Blog

Healing the Teaching Profession

By / 2.4.2011

Just before the holidays, the National Center for Teacher Quality released a report evaluating 53 institutions* that train and educate students for the teaching profession in Illinois. Immediately and predictably, all hell broke loose. Schools responded that the report methods and data collection were skewed and lazy—the NCTQ responded back that its methods are well-founded and that great volumes of data were reviewed to inform their judgment.

The debate swirls on with US News and World Report’s recent announcement that it will be using NCTQ’s rating system to form its annual ranking of education prep programs. That’s okay. Debate is good, particularly around something like education, which is an undeniably big deal. But debate can also be obscuring.

At almost exactly the same time that NCTQ revealed its findings about Illinois’ teacher prep programs, another report was released, to relatively little fanfare, let alone debate. Prepared by the National Council for Accreditation of Teacher Education, the 40-page document argues that the training of teachers needs to be “turned upside down”—more clinical experience, more rigor, more accountability, more careful placement for new teachers. In short, pre-ed should look a lot more like pre-med.

Citing both medicine and education as practice-based fields, the NCATE report argues that a doctor can’t practice from books alone. In fact, she can’t even begin to conceptualize practice without actual patients. Education works similarly.

This report is also hardly alone in the analogy—the National Research Council points out that this argument has been made in various forms since the ‘80s, and at least one Boston program has been placing “teacher residents” in city classrooms since 2003.

There are clear similarities between education and medicine: both draw from a rich body of knowledge, scientific inquiry, and multi-disciplinary information. Both seek to impact the body or mind to some degree, dealing both with internal structures and external stimuli. Both aim for betterment and regulation, though differently defined.

The biggest disconnect between the two might be the argument that education is not practiced to achieve a singular, universally agreed upon outcome—though I think any randomized sample of doctors would might have more to say (medicine to heal, to prevent, to improve, to harmonize, etc.). In both fields, technique is easy once you know the basics. And opinions on the purpose of your vocation will ultimately be self-generating. In education, it’s a common starting point that’s missing.

What would it look like if we were to train teachers they way we train doctors?

It would look interdisciplinary. It would look reflective. It would look more holistic than it does today—meaning, technique (how to get your 17-year-olds to pay attention to you for 42 minutes) and theory (17-year-olds are at a particular developmental phase, are suffering from over-taxed short-term memory, and are having difficulty building cognitive schemas that they need to organize and access information) would be linked, rather than siloed into separate classes or disciplines.

And it would look hard, I think. There’s a reason for the high attrition in freshman O-Chem courses. There’s no reason to assume that the demands of learning to teach should be any less. Being able to nurture an intellectual life is just as important as being able to save one on the operating table.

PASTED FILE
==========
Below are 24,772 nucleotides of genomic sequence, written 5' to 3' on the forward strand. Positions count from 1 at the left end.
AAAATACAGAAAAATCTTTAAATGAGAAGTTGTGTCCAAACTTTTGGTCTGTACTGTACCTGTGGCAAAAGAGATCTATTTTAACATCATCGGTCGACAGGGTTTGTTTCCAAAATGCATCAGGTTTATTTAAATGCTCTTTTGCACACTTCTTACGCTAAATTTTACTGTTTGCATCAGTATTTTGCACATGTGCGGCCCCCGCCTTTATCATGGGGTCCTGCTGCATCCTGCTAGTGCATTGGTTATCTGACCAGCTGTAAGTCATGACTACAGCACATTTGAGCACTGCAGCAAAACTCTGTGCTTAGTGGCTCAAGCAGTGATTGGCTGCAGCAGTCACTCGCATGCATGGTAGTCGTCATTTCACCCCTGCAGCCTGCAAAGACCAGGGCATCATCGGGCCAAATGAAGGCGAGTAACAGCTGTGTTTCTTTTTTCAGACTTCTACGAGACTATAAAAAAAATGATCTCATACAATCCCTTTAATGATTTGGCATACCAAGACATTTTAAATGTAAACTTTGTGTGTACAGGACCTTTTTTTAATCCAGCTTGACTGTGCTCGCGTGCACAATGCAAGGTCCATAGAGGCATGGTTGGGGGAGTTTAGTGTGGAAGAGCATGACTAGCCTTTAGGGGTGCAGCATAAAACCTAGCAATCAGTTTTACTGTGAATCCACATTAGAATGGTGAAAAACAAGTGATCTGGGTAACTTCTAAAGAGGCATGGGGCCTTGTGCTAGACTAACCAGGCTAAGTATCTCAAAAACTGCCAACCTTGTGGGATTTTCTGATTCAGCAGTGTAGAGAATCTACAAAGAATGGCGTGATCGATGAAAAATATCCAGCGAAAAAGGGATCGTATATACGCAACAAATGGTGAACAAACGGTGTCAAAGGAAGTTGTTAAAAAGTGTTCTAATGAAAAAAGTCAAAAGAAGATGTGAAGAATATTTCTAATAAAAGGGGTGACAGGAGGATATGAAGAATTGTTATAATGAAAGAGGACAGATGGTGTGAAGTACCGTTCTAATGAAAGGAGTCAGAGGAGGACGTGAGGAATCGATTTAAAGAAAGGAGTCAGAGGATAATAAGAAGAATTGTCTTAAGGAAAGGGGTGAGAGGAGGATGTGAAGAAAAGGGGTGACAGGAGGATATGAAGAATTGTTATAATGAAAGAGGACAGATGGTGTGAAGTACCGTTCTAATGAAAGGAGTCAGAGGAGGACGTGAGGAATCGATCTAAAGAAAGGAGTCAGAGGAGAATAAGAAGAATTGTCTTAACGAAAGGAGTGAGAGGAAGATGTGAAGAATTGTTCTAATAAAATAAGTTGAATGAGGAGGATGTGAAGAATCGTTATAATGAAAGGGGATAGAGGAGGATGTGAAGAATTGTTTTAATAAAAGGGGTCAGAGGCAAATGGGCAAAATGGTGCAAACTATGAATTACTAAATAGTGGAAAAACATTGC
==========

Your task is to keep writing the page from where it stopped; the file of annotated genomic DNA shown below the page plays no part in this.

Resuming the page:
The old axiom “Those who can, do. Those who can’t, teach” is standing in the way. But if we also value the statement that “Education is the silver bullet” (I’m quoting West Wing there, but the idea behind this statement saturates the panic about educational achievement we live with today) maybe it’s time to change axioms for good.

Making it happen, of course, is the sticky wicket. The NCATE report suggests that the solution might be in the change itself. It advocates involving clinical hosts (districts, schools, principals and individual teacher mentors) at the start of the training process.

This means not only co-designing goals and strategies for their achievement, not just providing placements, but also allowing for networks of critical reflection and feedback between the college classroom and K-12 learning site. Going beyond superficial partnership to create a deeply interconnected learning system does more than just give stakeholders a seat at the table—it changes the way they think about that table, and allows for a ripple effect of changing values.

Teach for America has long grounded its successes in the quick leap from its participants’ boot camp training to their presence in actual classrooms, and some charter schools or alternative certification programs have followed their lead to create their own quick-start or feet-wetting recruitment programs that often bypass traditional, certification-earning coursework for teachers—and often lead to high attrition and rapid teacher turnover.

Instead of squabbling over efficacy, traditional teaching colleges and university programs should learn from the best these programs have to offer (rapid introduction to clinical practice) and incorporate it into the just-as-necessary academic content they’re most equipped to provide: study in cognitive and learning sciences, developmental and psychological theories, and the most recent neurological findings that impact kids’ learning.

It’s not the NCATE report that’s ignited the firestorm of debate. But I would argue it should be. We’re used to a few key scapegoats for kids’ low achievement in schools (unions, assessment measures, etc.). But placing blame at that level disregards the source of the problem.

Re-tooling how teachers are educated seems to get us much closer to the root of the problem of our broken educational system. If nothing else, training teachers on a med-school model might provide some desperately lacking consistency in the field. The single-word summation of the NCTQ Illinois report was not, despite the responses it garnered, “evil” or “incompetent.” It was “inconsistent.” So maybe that’s the surest foothold to climb out of the teacher quality trap, stop placing blame, and start doing something.

*I would be remiss not to note, as a student and employee at DePaul University, one of the institutions in reviewed in the NCTQ Illinois report, that my views here are wholly my own and are not to be considered representative of the school.